Rockingham library trustees opt for former bank

Thursday May 23, 2013

BELLOWS FALLS -- The Rockingham Free Public Library Board of Trustees decided at a meeting Wednesday to try to utilize the community space of a former local bank for the library's services while the building's renovation is completed.

The trustees voted Saturday to shut down the library until at least the end of July so Engelberth Construction Co. can finish the renovation and make sure an elevator in the building is compliant with the Americans with Disabilities Act of 1990. The ensuing debate has centered around, among other aspects, where to host the library's services, seminars and computers.

The trustees voted to go with the Merchants Bank building, though Trustee Chairwoman Janice Mitchell-Love said all the details still need to work out with the landlord. The trustees also had considered the Bellows Falls Waypoint Center and the Green Mountain Railroad train station before opting for the bank.

According to documents obtained at the meeting, elements such as cost, insurance, size, Internet access, hours of availability and air conditioning systems had to be factored in to the decision. No amount of rent was determined for the Waypoint Center and though it has one phone line the library would have to share space and its staff would be required to provide tourist information. Also, there is slow Internet and limited capacity.

It was initially thought by many that the Waypoint Center could not be used because it has received federal monies to serve as a tourist center. However, Rockingham Finance Director/Municipal Manager Chip Stearns told the Reformer that, even though the Rockingham Selectboard voted to deny the library access to the Waypoint Center, Wright did some research and told him it can be utilized because it can be used for the dual purposes of a tourist center and a quasi-library. He said the Waypoint Center, like any library, serves as an information center of sorts.

Library Director Celina Houlne said using the train station would require a monthly donation of $200 or $300 (instead of rent) and a new phone line. The Internet is slow and there is no security system, resulting in a break-in last week. The library would have to share space and function with Amtrak, Green Mountain Railroad and all other organizations that use the space. There also is no air conditioning or walls for bookshelves there.

Rent at the former bank would be $500 per month and the rental agreement would allow for renter's insurance. The facility is 2,200 square feet in size -- all of which would be dedicated to the library's services -- and has a security system. It is located in The Square and it close to parking spaces on the street.

The trustees also voted, 5-1, Wednesday to approve an elaborated corrective action plan against Houlne. Pat Fowler was the lone trustee to oppose the motion.

Wright told the Reformer the plan was implemented Wednesday after an executive session due to a letter of complaint against Houlne. She said she could not comment on who sent the letter or what it contained.

Wright said she and Mitchell-Love will meet with Celina in a private meeting at 10 a.m. Friday to try to rectify the situation. She said there will be weekly check-ins.

Stearns also gave a brief update on the progress at the library. He said everyone is working quickly and diligently on the project. He said sprayfoam insulation will take place on May 28 and 29 and the sticky substance applied to an old carpet underneath a floor that was torn up is being tested for any asbestos or lead.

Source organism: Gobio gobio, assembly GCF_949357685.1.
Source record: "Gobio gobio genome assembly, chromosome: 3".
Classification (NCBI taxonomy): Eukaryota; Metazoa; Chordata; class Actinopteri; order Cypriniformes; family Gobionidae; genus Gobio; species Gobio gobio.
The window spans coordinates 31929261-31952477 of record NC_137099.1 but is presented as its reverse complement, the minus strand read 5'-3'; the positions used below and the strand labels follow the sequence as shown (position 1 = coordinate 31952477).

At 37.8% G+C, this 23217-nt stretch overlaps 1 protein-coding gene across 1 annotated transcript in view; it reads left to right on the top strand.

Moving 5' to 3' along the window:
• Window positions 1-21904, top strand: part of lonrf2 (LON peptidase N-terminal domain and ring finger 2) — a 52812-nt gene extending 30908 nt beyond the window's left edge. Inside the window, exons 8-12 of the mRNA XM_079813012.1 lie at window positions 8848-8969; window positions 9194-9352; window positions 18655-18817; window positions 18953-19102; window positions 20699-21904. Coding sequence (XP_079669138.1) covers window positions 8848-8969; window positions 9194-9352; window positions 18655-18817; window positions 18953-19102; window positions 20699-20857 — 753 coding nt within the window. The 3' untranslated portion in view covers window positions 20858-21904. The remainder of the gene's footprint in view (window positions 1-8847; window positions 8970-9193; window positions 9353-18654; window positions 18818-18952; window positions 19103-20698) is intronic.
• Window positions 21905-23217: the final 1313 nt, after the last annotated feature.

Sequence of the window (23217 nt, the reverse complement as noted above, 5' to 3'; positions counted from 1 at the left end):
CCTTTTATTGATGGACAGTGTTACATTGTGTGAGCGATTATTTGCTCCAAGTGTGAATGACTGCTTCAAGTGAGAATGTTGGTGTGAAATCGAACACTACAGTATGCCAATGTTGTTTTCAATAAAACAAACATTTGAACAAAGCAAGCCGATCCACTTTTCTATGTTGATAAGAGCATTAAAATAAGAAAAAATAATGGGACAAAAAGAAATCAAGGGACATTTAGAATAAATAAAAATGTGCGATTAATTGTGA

The trustees' decision to temporarily close the library has been a source of controversy, as many members of the public feel the trustees have an ulterior motive or hidden agenda behind their drive for closure.

During the public comment portion of the meeting, Houlne' s husband, Steve Geller, attempted to address the board as executive director of Southeastern Vermont Community Action but he was denied the opportunity because he lives in Springfield. Despite protests from audience members, Mitchell-Love remained firm and would not recognize Geller.

Adam Wetzel, of Saxtons River, asked Mitchell-Love why she was "trying to micromanage and harass Celina, one the best librarians we've ever had."

Joel Love, Mitchell-Love's husband, said there is no support within the village for keeping the library open and thanked the board for making the decision it did.

Once the trustees voted to adjourn, Geller simply addressed the public and said what he had wanted to say.

He said he is disappointed with the way they have been scheduling meetings (the trustees had earlier voted to close the library but had to vote again when they learned of a state law requiring a minimum of five people voting in the affirmative), as many of the nine board members have not been able to make it. He said they set the meetings at times they know do not work for trustees that would vote the other way.

Geller also objects to what he considers disrespect to the meeting guests by putting the public comment portion at the very end, after the board votes on a motion.

"If they want to ignore (a person's comment) they have the right to do that," he rehashed in the parking lot, "but to have the arrogance to say, ‘We don't even want to listen to what you have to say' -- that's why people have to raise their voice. That board is completely disrespectful and arrogant about the voice that the public has."

Domenic Poli can be reached at, or 802-254-2311, ext. 277. You can follow him on Twitter @dpoli_reformer.


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